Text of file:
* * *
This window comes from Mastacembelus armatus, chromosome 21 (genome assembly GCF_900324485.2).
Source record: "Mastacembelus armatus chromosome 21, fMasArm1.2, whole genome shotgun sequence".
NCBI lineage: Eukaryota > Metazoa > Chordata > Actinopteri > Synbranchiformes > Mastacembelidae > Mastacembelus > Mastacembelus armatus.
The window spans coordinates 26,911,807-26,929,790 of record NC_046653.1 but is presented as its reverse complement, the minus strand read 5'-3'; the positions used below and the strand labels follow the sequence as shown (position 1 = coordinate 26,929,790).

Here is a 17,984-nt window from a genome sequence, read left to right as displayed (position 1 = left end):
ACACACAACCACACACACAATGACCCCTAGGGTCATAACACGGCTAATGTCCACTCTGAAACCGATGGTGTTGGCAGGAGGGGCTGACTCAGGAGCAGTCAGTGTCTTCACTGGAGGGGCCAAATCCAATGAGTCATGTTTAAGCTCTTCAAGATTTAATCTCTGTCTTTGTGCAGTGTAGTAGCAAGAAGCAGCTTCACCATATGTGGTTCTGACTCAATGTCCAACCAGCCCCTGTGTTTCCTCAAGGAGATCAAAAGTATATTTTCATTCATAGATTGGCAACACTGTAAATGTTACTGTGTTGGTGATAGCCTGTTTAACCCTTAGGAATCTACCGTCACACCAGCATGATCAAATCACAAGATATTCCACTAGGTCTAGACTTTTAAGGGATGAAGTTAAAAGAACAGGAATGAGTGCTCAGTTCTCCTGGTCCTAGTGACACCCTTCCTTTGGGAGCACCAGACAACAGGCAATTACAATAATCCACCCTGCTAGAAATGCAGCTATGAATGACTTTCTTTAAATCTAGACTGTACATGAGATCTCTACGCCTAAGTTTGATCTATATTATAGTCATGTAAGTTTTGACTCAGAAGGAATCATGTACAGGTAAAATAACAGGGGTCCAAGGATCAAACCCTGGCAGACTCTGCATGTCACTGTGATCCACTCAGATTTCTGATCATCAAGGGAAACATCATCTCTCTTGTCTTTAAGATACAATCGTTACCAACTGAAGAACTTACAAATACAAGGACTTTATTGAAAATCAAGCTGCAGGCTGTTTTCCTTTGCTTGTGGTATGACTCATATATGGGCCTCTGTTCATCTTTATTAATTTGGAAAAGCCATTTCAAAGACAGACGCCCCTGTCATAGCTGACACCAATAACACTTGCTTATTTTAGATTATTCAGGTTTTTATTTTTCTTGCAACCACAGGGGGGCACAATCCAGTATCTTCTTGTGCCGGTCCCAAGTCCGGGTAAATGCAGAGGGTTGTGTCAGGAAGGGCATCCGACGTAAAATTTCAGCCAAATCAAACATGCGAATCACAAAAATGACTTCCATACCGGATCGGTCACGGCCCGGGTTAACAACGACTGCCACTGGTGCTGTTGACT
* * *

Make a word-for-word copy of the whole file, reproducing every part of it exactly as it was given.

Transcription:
This window comes from Mastacembelus armatus, chromosome 21 (genome assembly GCF_900324485.2).
Source record: "Mastacembelus armatus chromosome 21, fMasArm1.2, whole genome shotgun sequence".
NCBI lineage: Eukaryota > Metazoa > Chordata > Actinopteri > Synbranchiformes > Mastacembelidae > Mastacembelus > Mastacembelus armatus.
The window spans coordinates 26,911,807-26,929,790 of record NC_046653.1 but is presented as its reverse complement, the minus strand read 5'-3'; the positions used below and the strand labels follow the sequence as shown (position 1 = coordinate 26,929,790).

Here is a 17,984-nt window from a genome sequence, read left to right as displayed (position 1 = left end):
ACACACAACCACACACACAATGACCCCTAGGGTCATAACACGGCTAATGTCCACTCTGAAACCGATGGTGTTGGCAGGAGGGGCTGACTCAGGAGCAGTCAGTGTCTTCACTGGAGGGGCCAAATCCAATGAGTCATGTTTAAGCTCTTCAAGATTTAATCTCTGTCTTTGTGCAGTGTAGTAGCAAGAAGCAGCTTCACCATATGTGGTTCTGACTCAATGTCCAACCAGCCCCTGTGTTTCCTCAAGGAGATCAAAAGTATATTTTCATTCATAGATTGGCAACACTGTAAATGTTACTGTGTTGGTGATAGCCTGTTTAACCCTTAGGAATCTACCGTCACACCAGCATGATCAAATCACAAGATATTCCACTAGGTCTAGACTTTTAAGGGATGAAGTTAAAAGAACAGGAATGAGTGCTCAGTTCTCCTGGTCCTAGTGACACCCTTCCTTTGGGAGCACCAGACAACAGGCAATTACAATAATCCACCCTGCTAGAAATGCAGCTATGAATGACTTTCTTTAAATCTAGACTGTACATGAGATCTCTACGCCTAAGTTTGATCTATATTATAGTCATGTAAGTTTTGACTCAGAAGGAATCATGTACAGGTAAAATAACAGGGGTCCAAGGATCAAACCCTGGCAGACTCTGCATGTCACTGTGATCCACTCAGATTTCTGATCATCAAGGGAAACATCATCTCTCTTGTCTTTAAGATACAATCGTTACCAACTGAAGAACTTACAAATACAAGGACTTTATTGAAAATCAAGCTGCAGGCTGTTTTCCTTTGCTTGTGGTATGACTCATATATGGGCCTCTGTTCATCTTTATTAATTTGGAAAAGCCATTTCAAAGACAGACGCCCCTGTCATAGCTGACACCAATAACACTTGCTTATTTTAGATTATTCAGGTTTTTATTTTTCTTGCAACCACAGGGGGGCACAATCCAGTATCTTCTTGTGCCGGTCCCAAGTCCGGGTAAATGCAGAGGGTTGTGTCAGGAAGGGCATCCGACGTAAAATTTCAGCCAAATCAAACATGCGAATCACAAAAATGACTTCCATACCGGATCGGTCACGGCCCGGGTTAACAACGACTGCCACTGGTGCTGTTGACT